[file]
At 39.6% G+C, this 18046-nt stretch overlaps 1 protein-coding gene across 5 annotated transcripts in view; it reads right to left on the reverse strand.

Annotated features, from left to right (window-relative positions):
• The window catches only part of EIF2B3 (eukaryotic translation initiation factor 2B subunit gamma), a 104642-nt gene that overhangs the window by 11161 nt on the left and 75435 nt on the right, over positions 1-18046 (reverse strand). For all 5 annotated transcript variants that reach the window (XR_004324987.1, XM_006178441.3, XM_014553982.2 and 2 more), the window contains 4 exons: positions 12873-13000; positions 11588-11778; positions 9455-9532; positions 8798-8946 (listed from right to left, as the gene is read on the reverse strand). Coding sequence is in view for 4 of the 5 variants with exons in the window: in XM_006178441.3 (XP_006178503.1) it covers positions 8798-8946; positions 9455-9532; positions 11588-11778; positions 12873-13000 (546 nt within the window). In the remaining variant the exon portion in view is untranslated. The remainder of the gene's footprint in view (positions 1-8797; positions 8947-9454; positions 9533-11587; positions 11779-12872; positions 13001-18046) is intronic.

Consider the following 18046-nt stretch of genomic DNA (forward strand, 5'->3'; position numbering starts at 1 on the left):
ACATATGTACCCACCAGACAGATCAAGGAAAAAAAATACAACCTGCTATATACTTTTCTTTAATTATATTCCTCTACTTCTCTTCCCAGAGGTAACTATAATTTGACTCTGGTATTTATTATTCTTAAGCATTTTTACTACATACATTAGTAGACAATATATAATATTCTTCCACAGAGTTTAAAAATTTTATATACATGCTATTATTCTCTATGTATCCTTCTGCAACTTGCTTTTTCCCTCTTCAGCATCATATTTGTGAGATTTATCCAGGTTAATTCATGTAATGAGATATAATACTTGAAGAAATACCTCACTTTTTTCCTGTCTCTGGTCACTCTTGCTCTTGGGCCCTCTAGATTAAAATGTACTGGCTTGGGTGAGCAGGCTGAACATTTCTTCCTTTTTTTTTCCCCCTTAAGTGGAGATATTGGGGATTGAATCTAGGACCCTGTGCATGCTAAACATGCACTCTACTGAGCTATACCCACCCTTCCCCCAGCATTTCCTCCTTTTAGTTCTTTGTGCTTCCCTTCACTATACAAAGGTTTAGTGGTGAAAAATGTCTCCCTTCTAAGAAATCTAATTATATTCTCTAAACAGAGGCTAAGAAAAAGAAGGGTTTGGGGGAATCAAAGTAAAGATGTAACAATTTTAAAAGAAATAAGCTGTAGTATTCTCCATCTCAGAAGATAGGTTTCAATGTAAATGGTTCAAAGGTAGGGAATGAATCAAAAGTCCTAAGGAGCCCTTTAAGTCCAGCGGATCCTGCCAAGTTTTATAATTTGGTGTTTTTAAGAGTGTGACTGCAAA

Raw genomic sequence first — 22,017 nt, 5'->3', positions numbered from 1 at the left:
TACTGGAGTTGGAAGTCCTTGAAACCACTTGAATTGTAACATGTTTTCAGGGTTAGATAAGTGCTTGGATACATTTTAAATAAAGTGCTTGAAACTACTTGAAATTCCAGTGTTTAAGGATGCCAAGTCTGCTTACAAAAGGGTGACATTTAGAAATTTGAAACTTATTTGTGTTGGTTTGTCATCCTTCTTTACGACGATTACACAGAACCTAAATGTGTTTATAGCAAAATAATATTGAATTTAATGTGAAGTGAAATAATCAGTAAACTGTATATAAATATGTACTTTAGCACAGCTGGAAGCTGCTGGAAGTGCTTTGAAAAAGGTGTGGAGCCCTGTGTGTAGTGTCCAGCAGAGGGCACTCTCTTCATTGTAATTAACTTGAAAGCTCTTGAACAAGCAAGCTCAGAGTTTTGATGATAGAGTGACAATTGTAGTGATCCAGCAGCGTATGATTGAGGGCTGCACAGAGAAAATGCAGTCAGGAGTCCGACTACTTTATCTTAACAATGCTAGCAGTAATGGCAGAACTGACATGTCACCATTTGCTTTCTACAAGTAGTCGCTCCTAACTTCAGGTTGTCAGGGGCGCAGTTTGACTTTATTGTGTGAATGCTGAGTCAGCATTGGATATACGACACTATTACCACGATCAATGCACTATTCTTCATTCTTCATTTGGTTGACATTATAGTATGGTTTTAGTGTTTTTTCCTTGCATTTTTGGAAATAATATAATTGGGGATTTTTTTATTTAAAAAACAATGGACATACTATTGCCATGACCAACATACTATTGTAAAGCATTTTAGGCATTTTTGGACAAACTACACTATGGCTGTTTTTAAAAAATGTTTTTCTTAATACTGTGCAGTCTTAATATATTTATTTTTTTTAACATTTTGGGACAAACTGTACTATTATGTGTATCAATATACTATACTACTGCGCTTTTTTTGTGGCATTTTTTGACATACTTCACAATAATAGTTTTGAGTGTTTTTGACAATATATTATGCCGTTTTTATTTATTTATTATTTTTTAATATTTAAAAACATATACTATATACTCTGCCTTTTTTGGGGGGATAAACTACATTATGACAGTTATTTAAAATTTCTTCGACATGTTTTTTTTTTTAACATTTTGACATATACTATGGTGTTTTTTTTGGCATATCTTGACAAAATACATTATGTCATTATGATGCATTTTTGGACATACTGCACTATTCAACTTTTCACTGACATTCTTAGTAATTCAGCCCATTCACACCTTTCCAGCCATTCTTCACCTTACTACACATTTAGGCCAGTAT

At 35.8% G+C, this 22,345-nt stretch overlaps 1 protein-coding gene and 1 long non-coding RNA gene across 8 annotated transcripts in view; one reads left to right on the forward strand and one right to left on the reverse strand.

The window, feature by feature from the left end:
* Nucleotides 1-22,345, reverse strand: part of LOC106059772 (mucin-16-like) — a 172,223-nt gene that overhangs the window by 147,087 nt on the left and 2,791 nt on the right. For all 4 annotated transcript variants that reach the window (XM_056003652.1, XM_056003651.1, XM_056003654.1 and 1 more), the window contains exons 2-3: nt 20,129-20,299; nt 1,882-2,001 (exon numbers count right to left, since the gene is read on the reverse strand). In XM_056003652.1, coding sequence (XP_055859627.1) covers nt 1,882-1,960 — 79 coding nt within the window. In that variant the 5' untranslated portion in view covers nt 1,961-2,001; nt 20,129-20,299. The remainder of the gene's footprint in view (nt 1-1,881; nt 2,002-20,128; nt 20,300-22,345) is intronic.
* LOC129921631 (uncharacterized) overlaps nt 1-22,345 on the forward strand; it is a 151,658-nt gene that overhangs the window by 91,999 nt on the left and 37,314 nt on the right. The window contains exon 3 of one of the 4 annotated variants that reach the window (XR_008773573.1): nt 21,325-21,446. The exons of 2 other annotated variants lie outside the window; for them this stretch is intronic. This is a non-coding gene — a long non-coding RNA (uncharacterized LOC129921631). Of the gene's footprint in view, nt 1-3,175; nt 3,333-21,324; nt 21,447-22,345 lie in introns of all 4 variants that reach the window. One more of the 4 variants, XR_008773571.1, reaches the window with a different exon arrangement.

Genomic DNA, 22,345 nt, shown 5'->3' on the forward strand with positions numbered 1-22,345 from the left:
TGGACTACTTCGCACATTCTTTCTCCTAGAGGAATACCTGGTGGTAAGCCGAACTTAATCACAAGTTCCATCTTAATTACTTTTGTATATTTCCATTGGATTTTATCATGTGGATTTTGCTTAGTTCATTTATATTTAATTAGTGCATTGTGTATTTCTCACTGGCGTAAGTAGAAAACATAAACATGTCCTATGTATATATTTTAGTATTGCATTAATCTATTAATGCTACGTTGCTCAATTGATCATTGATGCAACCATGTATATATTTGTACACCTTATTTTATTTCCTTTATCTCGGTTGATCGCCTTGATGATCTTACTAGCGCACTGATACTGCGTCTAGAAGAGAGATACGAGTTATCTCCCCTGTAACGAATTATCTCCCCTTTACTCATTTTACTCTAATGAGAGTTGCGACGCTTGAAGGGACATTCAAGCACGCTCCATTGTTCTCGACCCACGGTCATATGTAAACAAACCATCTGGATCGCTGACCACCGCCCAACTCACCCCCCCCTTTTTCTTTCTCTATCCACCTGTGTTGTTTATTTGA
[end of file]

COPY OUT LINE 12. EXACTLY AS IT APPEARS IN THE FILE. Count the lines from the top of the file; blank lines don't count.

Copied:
Genomic DNA, 22,345 nt, shown 5'->3' on the forward strand with positions numbered 1-22,345 from the left: